At the same time that the signal characterizer 120A has been frequency dissecting a set of samples from signal A to provide a characterization of signal A, the signal characterizer 120B has been performing a similar dissection on a time related sample set from the signal B to provide a characterization of input signal B. Normally sampling analog-to-digital converters 122A and 122B operate simultaneously and the switching of the buffers in each of the characterizers occurs at the same time. Under these conditions the sample sets from signals A and B are in synchronism. If the Fourier transform system is fast enough, a single such system can perform the Fourier transformation for both signals A and B.
The Fourier transform data for signals A and B are provided from the memories 150 of the respective characterizers 120A and 120B to an A vs. B Signal Delay Measurement Generator 170AB. The generator 170AB includes two major units--a signal cross characterizer 178 and a cross characterization combiner 210. In this embodiment the cross characterizer 178 includes a component delay determiner 180 and a component weight deriver 190.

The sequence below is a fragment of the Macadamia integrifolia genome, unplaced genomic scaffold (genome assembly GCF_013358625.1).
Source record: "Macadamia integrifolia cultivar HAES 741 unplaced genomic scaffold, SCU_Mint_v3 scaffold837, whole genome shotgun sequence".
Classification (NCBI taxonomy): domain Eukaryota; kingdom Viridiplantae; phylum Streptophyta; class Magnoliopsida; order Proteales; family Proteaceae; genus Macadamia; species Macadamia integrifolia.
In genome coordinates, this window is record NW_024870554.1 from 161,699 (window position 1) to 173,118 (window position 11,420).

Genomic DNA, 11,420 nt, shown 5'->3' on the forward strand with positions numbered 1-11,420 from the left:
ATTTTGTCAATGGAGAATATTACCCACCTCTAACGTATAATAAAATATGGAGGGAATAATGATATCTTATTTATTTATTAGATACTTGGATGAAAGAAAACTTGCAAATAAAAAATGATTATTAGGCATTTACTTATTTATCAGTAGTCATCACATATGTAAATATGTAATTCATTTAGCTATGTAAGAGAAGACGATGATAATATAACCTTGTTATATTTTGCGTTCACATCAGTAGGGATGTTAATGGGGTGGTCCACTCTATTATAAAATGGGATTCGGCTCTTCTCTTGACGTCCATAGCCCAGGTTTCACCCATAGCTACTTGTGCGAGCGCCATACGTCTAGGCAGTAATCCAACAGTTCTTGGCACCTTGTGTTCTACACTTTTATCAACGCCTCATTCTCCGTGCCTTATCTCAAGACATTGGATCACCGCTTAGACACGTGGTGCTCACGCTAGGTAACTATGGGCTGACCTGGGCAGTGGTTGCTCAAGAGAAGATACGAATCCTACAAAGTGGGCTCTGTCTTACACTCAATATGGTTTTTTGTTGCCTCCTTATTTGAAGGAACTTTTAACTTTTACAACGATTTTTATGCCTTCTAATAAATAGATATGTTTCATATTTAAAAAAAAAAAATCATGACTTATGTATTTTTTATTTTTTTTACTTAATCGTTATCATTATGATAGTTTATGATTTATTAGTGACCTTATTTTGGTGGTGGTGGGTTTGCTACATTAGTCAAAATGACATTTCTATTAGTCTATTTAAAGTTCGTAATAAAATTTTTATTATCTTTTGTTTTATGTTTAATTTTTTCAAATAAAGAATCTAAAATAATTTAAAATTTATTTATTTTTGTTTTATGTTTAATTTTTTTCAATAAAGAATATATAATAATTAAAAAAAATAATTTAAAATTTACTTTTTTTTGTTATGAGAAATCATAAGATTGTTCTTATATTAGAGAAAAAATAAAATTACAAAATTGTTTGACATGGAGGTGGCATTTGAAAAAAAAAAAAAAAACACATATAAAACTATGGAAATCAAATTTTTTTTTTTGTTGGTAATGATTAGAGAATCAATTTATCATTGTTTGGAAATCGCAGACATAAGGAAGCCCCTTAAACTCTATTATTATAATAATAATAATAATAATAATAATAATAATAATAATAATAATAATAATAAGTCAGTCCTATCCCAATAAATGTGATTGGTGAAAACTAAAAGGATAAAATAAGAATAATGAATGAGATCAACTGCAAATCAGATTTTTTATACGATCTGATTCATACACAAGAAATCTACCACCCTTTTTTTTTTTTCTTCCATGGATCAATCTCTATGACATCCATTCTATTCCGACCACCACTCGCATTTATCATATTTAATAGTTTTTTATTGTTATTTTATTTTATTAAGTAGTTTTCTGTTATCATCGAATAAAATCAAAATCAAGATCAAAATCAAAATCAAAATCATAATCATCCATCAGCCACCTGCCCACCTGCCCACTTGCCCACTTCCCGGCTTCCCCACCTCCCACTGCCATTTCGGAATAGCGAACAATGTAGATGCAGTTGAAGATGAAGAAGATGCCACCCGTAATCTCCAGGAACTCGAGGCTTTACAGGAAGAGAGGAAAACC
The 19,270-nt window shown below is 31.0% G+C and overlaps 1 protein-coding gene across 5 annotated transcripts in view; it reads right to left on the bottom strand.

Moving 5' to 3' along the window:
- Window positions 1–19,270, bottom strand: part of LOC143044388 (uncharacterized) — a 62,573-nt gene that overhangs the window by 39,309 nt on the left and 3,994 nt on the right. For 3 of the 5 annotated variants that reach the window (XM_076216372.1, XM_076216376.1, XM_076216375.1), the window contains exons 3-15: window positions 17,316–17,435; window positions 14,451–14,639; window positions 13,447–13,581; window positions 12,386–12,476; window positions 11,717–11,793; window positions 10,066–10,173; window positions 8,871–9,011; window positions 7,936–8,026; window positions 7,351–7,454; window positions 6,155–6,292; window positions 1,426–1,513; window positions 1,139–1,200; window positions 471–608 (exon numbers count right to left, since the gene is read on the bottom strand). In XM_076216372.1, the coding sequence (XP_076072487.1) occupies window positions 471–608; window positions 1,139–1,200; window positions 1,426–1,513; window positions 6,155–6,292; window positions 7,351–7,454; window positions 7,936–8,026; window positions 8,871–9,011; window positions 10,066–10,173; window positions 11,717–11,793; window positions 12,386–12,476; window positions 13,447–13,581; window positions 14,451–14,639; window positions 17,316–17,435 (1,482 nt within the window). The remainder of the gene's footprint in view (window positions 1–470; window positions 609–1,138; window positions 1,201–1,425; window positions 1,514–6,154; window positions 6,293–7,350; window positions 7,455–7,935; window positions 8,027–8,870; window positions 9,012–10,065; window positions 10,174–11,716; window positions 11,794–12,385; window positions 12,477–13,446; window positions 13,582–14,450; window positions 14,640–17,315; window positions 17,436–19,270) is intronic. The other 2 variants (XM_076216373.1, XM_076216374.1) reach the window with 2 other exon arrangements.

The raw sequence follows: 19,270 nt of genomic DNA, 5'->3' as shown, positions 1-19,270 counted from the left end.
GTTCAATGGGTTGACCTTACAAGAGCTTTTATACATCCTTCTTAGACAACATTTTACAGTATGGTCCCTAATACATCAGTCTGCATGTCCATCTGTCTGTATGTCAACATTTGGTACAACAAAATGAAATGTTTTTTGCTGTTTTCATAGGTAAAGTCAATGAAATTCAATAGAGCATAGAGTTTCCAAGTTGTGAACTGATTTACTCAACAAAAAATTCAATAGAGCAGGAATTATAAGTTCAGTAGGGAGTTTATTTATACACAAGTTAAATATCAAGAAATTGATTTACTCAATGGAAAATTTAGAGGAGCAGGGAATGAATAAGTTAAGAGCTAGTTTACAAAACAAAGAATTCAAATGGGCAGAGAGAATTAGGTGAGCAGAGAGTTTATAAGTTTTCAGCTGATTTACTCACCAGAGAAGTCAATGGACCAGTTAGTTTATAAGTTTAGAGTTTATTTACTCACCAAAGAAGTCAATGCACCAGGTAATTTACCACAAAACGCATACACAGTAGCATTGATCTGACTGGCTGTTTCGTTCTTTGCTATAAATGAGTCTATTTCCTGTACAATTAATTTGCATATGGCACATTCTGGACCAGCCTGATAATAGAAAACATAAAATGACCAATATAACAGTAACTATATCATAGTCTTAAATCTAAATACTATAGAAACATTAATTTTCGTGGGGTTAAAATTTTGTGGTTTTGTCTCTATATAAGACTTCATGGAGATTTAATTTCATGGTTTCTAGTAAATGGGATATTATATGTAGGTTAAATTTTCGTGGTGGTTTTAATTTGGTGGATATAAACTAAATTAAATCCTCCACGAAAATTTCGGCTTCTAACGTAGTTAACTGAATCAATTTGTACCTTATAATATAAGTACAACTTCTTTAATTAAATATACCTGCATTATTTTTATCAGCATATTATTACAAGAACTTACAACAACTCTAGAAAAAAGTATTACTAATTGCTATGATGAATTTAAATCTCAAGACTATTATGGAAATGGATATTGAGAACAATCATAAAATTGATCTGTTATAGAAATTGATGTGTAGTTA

The phase and the associated frequency of each of the components of the signals A and B is provided to the component delay determiner 180. Determiner 180 determines the time delay of each component of signal B relative to the same component of signal A. These determinations may preferably be made in sequence one component at a time. The phases of the components of signals A and B, φ.sub.Ai and φ.sub.Bi, respectively, for a given frequency f.sub.i are applied to the two input terminals 182 and 183, respectively, of a combiner 181 where the two signals are subtracted. These phases are in units of radians. Input terminal 182 has a positive sense and input terminal 183 has a negative sense. The difference (φ.sub.Bi -φ.sub.Ai) of these two phases is provided at the output terminal 184. This difference is taken modulo 2π. That is if the difference D is less than -π, then 2π is added to it successively until the difference D is in the range -π≦D≦π and if D>π, then 2π is subtracted successively until -π≦D≦π. If there is no time delay between a pair of corresponding components their phases are equal and this difference is zero. If component B is delayed with respect to component A, the phase of component B is greater than that of component A and the difference is positive. If component B is advanced with respect to component A, then the difference is negative. This difference is the phase difference of the two components at frequency f.sub.i. To convert this phase difference (in units of radians) at a frequency f.sub.i to a time difference it is necessary to divide this phase difference by the 2π times the frequency (2πf.sub.i). This is done in a divider 185.